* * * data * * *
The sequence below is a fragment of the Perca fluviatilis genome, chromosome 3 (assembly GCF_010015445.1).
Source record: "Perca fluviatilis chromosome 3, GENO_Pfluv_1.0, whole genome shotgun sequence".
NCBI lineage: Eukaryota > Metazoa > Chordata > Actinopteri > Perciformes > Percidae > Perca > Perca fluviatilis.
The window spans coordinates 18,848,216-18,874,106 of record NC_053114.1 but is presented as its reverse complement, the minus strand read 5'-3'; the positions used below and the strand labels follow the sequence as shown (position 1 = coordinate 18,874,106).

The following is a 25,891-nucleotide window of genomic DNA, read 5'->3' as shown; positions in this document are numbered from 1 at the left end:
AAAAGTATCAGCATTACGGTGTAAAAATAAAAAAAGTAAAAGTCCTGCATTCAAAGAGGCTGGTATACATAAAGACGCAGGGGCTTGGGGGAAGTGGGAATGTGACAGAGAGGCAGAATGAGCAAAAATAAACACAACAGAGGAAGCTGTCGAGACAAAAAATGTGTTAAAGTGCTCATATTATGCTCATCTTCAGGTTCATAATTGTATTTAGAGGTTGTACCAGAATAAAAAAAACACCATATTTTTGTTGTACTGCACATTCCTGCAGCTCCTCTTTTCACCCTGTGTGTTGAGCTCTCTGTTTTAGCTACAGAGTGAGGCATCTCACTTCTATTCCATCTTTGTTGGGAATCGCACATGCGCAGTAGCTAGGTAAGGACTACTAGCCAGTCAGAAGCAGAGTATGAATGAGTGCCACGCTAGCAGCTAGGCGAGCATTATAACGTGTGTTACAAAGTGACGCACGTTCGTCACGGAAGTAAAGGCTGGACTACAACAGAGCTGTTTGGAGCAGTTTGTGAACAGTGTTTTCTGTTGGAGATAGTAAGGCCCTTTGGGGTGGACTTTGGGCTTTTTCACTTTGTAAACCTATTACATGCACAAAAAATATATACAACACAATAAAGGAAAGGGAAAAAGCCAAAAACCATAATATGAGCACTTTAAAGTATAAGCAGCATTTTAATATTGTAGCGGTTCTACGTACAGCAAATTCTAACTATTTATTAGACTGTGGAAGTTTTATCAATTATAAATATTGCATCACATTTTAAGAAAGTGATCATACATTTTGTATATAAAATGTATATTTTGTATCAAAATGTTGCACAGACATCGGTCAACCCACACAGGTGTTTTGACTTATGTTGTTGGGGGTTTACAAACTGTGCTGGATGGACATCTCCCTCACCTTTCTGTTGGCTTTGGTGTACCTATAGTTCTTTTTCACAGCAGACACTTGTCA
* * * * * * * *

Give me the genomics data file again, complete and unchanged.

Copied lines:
The sequence below is a fragment of the Perca fluviatilis genome, chromosome 3 (assembly GCF_010015445.1).
Source record: "Perca fluviatilis chromosome 3, GENO_Pfluv_1.0, whole genome shotgun sequence".
NCBI lineage: Eukaryota > Metazoa > Chordata > Actinopteri > Perciformes > Percidae > Perca > Perca fluviatilis.
The window spans coordinates 18,848,216-18,874,106 of record NC_053114.1 but is presented as its reverse complement, the minus strand read 5'-3'; the positions used below and the strand labels follow the sequence as shown (position 1 = coordinate 18,874,106).

The following is a 25,891-nucleotide window of genomic DNA, read 5'->3' as shown; positions in this document are numbered from 1 at the left end:
AAAAGTATCAGCATTACGGTGTAAAAATAAAAAAAGTAAAAGTCCTGCATTCAAAGAGGCTGGTATACATAAAGACGCAGGGGCTTGGGGGAAGTGGGAATGTGACAGAGAGGCAGAATGAGCAAAAATAAACACAACAGAGGAAGCTGTCGAGACAAAAAATGTGTTAAAGTGCTCATATTATGCTCATCTTCAGGTTCATAATTGTATTTAGAGGTTGTACCAGAATAAAAAAAACACCATATTTTTGTTGTACTGCACATTCCTGCAGCTCCTCTTTTCACCCTGTGTGTTGAGCTCTCTGTTTTAGCTACAGAGTGAGGCATCTCACTTCTATTCCATCTTTGTTGGGAATCGCACATGCGCAGTAGCTAGGTAAGGACTACTAGCCAGTCAGAAGCAGAGTATGAATGAGTGCCACGCTAGCAGCTAGGCGAGCATTATAACGTGTGTTACAAAGTGACGCACGTTCGTCACGGAAGTAAAGGCTGGACTACAACAGAGCTGTTTGGAGCAGTTTGTGAACAGTGTTTTCTGTTGGAGATAGTAAGGCCCTTTGGGGTGGACTTTGGGCTTTTTCACTTTGTAAACCTATTACATGCACAAAAAATATATACAACACAATAAAGGAAAGGGAAAAAGCCAAAAACCATAATATGAGCACTTTAAAGTATAAGCAGCATTTTAATATTGTAGCGGTTCTACGTACAGCAAATTCTAACTATTTATTAGACTGTGGAAGTTTTATCAATTATAAATATTGCATCACATTTTAAGAAAGTGATCATACATTTTGTATATAAAATGTATATTTTGTATCAAAATGTTGCACAGACATCGGTCAACCCACACAGGTGTTTTGACTTATGTTGTTGGGGGTTTACAAACTGTGCTGGATGGACATCTCCCTCACCTTTCTGTTGGCTTTGGTGTACCTATAGTTCTTTTTCACAGCAGACACTTGTCA